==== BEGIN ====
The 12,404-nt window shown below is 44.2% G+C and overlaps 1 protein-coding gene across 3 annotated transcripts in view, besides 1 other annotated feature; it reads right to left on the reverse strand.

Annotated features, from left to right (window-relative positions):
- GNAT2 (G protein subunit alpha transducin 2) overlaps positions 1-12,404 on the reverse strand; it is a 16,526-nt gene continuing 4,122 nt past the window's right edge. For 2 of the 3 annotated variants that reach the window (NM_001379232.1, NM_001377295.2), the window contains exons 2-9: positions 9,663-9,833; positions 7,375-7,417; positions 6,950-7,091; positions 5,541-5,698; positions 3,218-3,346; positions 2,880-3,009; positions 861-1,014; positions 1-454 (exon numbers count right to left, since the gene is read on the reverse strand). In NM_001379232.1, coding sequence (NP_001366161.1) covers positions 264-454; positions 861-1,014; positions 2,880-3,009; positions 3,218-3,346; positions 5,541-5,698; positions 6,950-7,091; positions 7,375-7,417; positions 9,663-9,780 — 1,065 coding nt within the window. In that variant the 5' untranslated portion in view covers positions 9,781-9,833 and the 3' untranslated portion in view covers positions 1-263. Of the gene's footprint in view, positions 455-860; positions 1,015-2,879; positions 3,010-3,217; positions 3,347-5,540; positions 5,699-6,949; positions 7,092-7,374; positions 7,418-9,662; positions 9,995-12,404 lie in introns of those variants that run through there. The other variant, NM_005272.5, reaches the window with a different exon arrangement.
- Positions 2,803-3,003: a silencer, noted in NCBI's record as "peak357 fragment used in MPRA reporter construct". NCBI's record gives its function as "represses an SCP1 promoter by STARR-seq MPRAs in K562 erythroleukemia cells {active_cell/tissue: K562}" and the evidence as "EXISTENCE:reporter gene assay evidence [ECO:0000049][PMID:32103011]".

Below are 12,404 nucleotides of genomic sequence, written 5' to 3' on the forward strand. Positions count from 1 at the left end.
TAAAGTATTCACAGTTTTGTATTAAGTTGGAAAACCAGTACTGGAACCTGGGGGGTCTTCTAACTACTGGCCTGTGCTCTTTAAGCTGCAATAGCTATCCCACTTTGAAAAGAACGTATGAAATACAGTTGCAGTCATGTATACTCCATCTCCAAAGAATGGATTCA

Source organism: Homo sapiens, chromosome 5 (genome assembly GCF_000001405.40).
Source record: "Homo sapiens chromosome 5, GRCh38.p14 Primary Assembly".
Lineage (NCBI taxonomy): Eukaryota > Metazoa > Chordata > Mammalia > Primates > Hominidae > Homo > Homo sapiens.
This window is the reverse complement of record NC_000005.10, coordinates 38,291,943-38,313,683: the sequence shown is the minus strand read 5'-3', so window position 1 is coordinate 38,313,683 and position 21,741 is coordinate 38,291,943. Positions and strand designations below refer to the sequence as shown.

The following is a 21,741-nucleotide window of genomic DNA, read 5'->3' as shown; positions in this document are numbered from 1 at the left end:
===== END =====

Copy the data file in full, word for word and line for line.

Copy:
The 12,404-nt window shown below is 44.2% G+C and overlaps 1 protein-coding gene across 3 annotated transcripts in view, besides 1 other annotated feature; it reads right to left on the reverse strand.

Annotated features, from left to right (window-relative positions):
- GNAT2 (G protein subunit alpha transducin 2) overlaps positions 1-12,404 on the reverse strand; it is a 16,526-nt gene continuing 4,122 nt past the window's right edge. For 2 of the 3 annotated variants that reach the window (NM_001379232.1, NM_001377295.2), the window contains exons 2-9: positions 9,663-9,833; positions 7,375-7,417; positions 6,950-7,091; positions 5,541-5,698; positions 3,218-3,346; positions 2,880-3,009; positions 861-1,014; positions 1-454 (exon numbers count right to left, since the gene is read on the reverse strand). In NM_001379232.1, coding sequence (NP_001366161.1) covers positions 264-454; positions 861-1,014; positions 2,880-3,009; positions 3,218-3,346; positions 5,541-5,698; positions 6,950-7,091; positions 7,375-7,417; positions 9,663-9,780 — 1,065 coding nt within the window. In that variant the 5' untranslated portion in view covers positions 9,781-9,833 and the 3' untranslated portion in view covers positions 1-263. Of the gene's footprint in view, positions 455-860; positions 1,015-2,879; positions 3,010-3,217; positions 3,347-5,540; positions 5,699-6,949; positions 7,092-7,374; positions 7,418-9,662; positions 9,995-12,404 lie in introns of those variants that run through there. The other variant, NM_005272.5, reaches the window with a different exon arrangement.
- Positions 2,803-3,003: a silencer, noted in NCBI's record as "peak357 fragment used in MPRA reporter construct". NCBI's record gives its function as "represses an SCP1 promoter by STARR-seq MPRAs in K562 erythroleukemia cells {active_cell/tissue: K562}" and the evidence as "EXISTENCE:reporter gene assay evidence [ECO:0000049][PMID:32103011]".

Below are 12,404 nucleotides of genomic sequence, written 5' to 3' on the forward strand. Positions count from 1 at the left end.
TAAAGTATTCACAGTTTTGTATTAAGTTGGAAAACCAGTACTGGAACCTGGGGGGTCTTCTAACTACTGGCCTGTGCTCTTTAAGCTGCAATAGCTATCCCACTTTGAAAAGAACGTATGAAATACAGTTGCAGTCATGTATACTCCATCTCCAAAGAATGGATTCA

Source organism: Homo sapiens, chromosome 5 (genome assembly GCF_000001405.40).
Source record: "Homo sapiens chromosome 5, GRCh38.p14 Primary Assembly".
Lineage (NCBI taxonomy): Eukaryota > Metazoa > Chordata > Mammalia > Primates > Hominidae > Homo > Homo sapiens.
This window is the reverse complement of record NC_000005.10, coordinates 38,291,943-38,313,683: the sequence shown is the minus strand read 5'-3', so window position 1 is coordinate 38,313,683 and position 21,741 is coordinate 38,291,943. Positions and strand designations below refer to the sequence as shown.

The following is a 21,741-nucleotide window of genomic DNA, read 5'->3' as shown; positions in this document are numbered from 1 at the left end: